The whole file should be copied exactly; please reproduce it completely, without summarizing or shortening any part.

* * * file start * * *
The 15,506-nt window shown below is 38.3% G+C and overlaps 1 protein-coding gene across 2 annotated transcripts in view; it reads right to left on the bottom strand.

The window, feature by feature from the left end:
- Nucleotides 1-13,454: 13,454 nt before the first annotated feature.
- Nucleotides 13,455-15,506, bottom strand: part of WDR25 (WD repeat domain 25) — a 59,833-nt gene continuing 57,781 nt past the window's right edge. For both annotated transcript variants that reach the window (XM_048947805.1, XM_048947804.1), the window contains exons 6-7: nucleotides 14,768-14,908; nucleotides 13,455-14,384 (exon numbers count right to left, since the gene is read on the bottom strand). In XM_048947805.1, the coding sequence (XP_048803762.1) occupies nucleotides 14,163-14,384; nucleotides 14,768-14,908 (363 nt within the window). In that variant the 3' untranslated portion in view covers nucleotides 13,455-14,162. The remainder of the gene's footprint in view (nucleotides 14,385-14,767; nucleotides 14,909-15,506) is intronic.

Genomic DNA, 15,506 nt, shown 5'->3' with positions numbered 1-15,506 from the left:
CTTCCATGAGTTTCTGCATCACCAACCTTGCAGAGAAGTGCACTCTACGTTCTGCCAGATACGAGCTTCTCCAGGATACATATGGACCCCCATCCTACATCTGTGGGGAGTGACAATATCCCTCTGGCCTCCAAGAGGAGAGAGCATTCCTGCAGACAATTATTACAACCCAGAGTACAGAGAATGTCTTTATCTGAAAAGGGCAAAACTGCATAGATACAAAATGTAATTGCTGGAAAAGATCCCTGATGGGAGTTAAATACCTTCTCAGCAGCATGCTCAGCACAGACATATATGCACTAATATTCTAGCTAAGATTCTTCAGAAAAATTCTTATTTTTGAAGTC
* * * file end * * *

The 15,506-nt window shown below is 38.3% G+C and overlaps 1 protein-coding gene across 2 annotated transcripts in view; it reads right to left on the bottom strand.

The window, feature by feature from the left end:
- Nucleotides 1-13,454: 13,454 nt before the first annotated feature.
- Nucleotides 13,455-15,506, bottom strand: part of WDR25 (WD repeat domain 25) — a 59,833-nt gene continuing 57,781 nt past the window's right edge. For both annotated transcript variants that reach the window (XM_048947805.1, XM_048947804.1), the window contains exons 6-7: nucleotides 14,768-14,908; nucleotides 13,455-14,384 (exon numbers count right to left, since the gene is read on the bottom strand). In XM_048947805.1, the coding sequence (XP_048803762.1) occupies nucleotides 14,163-14,384; nucleotides 14,768-14,908 (363 nt within the window). In that variant the 3' untranslated portion in view covers nucleotides 13,455-14,162. The remainder of the gene's footprint in view (nucleotides 14,385-14,767; nucleotides 14,909-15,506) is intronic.

Genomic DNA, 15,506 nt, shown 5'->3' with positions numbered 1-15,506 from the left:
CTTCCATGAGTTTCTGCATCACCAACCTTGCAGAGAAGTGCACTCTACGTTCTGCCAGATACGAGCTTCTCCAGGATACATATGGACCCCCATCCTACATCTGTGGGGAGTGACAATATCCCTCTGGCCTCCAAGAGGAGAGAGCATTCCTGCAGACAATTATTACAACCCAGAGTACAGAGAATGTCTTTATCTGAAAAGGGCAAAACTGCATAGATACAAAATGTAATTGCTGGAAAAGATCCCTGATGGGAGTTAAATACCTTCTCAGCAGCATGCTCAGCACAGACATATATGCACTAATATTCTAGCTAAGATTCTTCAGAAAAATTCTTATTTTTGAAGTC